Review: 'The Jesus Lizard Book'

Coffee-table book pays loving tribute to the mayhem of Chicago's Jesus Lizard

'The Jesus Lizard Book" is a beautiful document of a band that wasn't afraid to be abrasive, chaotic, brutal and, sometimes, ugly. A sharply designed coffee-table book for a band that left bruises wherever it went — most of them on the tiny but resilient body of vocalist/provocateur David Yow? It seems like a contradiction.


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But the Jesus Lizard was never about making people feel comfortable. In Yow, the Chicago quartet had an onstage ringleader who was a comedian, an ungainly acrobat, a ranting storyteller, a one-man riot. Joining him on stage were three masterful musicians — guitarist Duane Denison, bassist David Wm. Sims, drummer Mac McNeilly — who didn't so much perform their songs as pounce on them. Their scowling intensity could make an unsuspecting audience take a collective step backward. And then Yow would hurl himself into the sea of bodies like an ex-con trying to break down the door of the snitch who put him behind bars.

Depending on your tolerance for mayhem, the Jesus Lizard's shows were either grotesque or not-to-be-missed events. The Jesus Lizard exterminated boredom. No wonder bands and artists such as Nirvana, Pavement, Steve Albini, Hank Williams III, Mike Watt, Fugazi and jazz saxophonist Ken Vandermark — most of whom are quoted in the book — revered them.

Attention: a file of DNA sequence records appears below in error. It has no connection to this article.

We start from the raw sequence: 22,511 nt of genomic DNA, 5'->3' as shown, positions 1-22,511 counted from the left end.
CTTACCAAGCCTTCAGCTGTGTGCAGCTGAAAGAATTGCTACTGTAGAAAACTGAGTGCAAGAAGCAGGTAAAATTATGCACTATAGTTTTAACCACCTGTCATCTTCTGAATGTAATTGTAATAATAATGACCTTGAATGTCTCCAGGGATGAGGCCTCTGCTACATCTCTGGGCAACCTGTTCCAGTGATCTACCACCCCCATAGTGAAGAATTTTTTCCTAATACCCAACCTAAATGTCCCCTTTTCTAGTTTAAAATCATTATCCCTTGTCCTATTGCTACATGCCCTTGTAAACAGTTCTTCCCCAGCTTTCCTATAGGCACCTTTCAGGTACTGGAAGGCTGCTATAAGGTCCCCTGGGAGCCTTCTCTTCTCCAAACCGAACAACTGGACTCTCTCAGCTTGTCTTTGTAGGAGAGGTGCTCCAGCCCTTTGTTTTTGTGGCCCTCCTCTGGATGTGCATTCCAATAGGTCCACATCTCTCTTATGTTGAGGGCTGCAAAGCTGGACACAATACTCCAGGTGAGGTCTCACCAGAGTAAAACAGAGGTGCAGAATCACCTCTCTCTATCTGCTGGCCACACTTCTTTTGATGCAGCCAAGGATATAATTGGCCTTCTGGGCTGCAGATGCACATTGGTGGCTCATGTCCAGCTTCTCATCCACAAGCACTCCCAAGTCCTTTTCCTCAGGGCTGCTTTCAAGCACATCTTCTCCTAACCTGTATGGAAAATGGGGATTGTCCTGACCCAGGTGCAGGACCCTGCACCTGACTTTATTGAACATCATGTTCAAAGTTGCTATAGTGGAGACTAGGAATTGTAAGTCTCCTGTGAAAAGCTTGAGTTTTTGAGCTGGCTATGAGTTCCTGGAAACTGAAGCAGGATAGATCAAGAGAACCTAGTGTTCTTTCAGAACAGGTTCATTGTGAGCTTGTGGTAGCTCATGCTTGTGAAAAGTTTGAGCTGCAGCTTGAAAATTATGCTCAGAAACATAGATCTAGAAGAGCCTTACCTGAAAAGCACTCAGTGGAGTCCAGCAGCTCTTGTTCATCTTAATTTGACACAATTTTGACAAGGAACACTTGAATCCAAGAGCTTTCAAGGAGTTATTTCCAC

Compressing that rush into mere words and pictures is an impossible task, but "The Jesus Lizard Book," which was created by the band's four original members, does an admirable job of coming close. It does not shy from the sweat, beer, spit, nudity and groping. Some of the you-are-there photographs aren't for the squeamish.

The writing affirms that off stage, the four band members were genial, thoughtful gents. Essays by Sims and Denison testify to the careful attention to detail they put into the music. Yow deflects attention — something he couldn't help but attract while on stage — and heaps it on those who nurtured him, especially his family. We also find that this unlikely cat lover once spent a day off while on tour walking through a German town searching for a feline to pet. And the band's linchpin? It's the guy who joined it last: McNeilly, the affable and prodigiously talented drummer.

After McNeilly's departure in 1996 to devote time to his wife and their young children, things were never the same. The Jesus Lizard finally called it quits in 1999. And now it's gotten the book it deserves.

Greg Kot is a Tribune music critic.

"The Jesus Lizard Book"

By The Jesus Lizard, Akashic, 176 pages, $29.95

CHICAGO
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